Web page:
October 29, 2013Doug Hadden
Data-Driven Pivot for Development Effectiveness
Doug Hadden, VP Products
There is a persistent debate in the "development" community about whether aid works, whether it is counter-productive and whether some of it works. There is precious little data to support any of these positions. More specifically, there has been enough sparse data at different levels of aggregation to the point where correlation becomes dubious and causation is a forlorn hope. The deep geek recesses of the development community and academia have not been inactive in this "confirmation bias" world. They've been innovating rather than pontificating.
This is the age of big data. Of data driven decisions.
The work accomplished through the partnership that is "aiddata.org" is remarkable. I attended a 2010 conference showing preliminary results from researchers where it was clear that there wasn't enough information to answer critical questions. Data quality was also suspect. Data was too high level to make good conclusions. It was a tantalizing look at what could be.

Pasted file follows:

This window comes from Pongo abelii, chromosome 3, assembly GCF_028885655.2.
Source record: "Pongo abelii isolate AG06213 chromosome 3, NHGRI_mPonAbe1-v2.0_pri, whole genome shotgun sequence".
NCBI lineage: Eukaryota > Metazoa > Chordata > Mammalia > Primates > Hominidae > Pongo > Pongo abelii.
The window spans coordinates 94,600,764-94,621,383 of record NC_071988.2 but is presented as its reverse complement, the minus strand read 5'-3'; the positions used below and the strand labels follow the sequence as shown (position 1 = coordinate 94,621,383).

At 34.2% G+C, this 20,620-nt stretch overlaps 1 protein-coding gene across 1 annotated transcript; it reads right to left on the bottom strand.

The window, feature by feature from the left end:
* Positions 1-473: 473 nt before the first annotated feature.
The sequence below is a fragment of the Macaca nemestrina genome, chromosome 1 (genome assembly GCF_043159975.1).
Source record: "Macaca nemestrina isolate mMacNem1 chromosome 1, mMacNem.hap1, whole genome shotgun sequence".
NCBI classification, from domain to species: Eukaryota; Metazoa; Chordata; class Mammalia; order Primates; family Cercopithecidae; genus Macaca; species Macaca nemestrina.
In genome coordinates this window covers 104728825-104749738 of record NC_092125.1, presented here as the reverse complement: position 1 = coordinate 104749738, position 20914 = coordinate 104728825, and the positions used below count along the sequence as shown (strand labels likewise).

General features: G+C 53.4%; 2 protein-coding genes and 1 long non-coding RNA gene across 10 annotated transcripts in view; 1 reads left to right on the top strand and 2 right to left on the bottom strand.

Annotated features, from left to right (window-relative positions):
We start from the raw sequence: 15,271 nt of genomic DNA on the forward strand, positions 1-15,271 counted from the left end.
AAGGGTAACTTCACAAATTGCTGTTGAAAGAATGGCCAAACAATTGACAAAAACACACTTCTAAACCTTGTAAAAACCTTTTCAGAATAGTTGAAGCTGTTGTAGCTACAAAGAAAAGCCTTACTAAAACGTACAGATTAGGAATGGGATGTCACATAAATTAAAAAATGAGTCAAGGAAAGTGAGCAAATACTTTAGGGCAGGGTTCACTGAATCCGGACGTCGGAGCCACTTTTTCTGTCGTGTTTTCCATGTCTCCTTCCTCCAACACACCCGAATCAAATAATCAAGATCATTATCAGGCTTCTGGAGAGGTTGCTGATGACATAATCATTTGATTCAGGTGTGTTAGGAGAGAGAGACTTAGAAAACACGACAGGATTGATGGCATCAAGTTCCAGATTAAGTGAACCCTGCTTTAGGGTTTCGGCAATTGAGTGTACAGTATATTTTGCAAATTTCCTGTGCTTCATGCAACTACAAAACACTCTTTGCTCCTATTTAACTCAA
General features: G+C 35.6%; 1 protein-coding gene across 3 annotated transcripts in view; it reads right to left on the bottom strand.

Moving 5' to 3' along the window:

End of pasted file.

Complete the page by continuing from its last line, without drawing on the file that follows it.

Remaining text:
That conference was preceded by an International Aid Transparency Imitative (IATI) "technical advisory group" meeting. I was not optimistic that donors were motivated to provide development information in a transparent, standard, machine-readable and timely manner.
Donors seem to be competing for transparency, which is a good thing. There is still a way to go. My view on what I saw today with the launch of Aid Data 3.0 is that development practitioners everyway can see the value of transparency and accessible tools.
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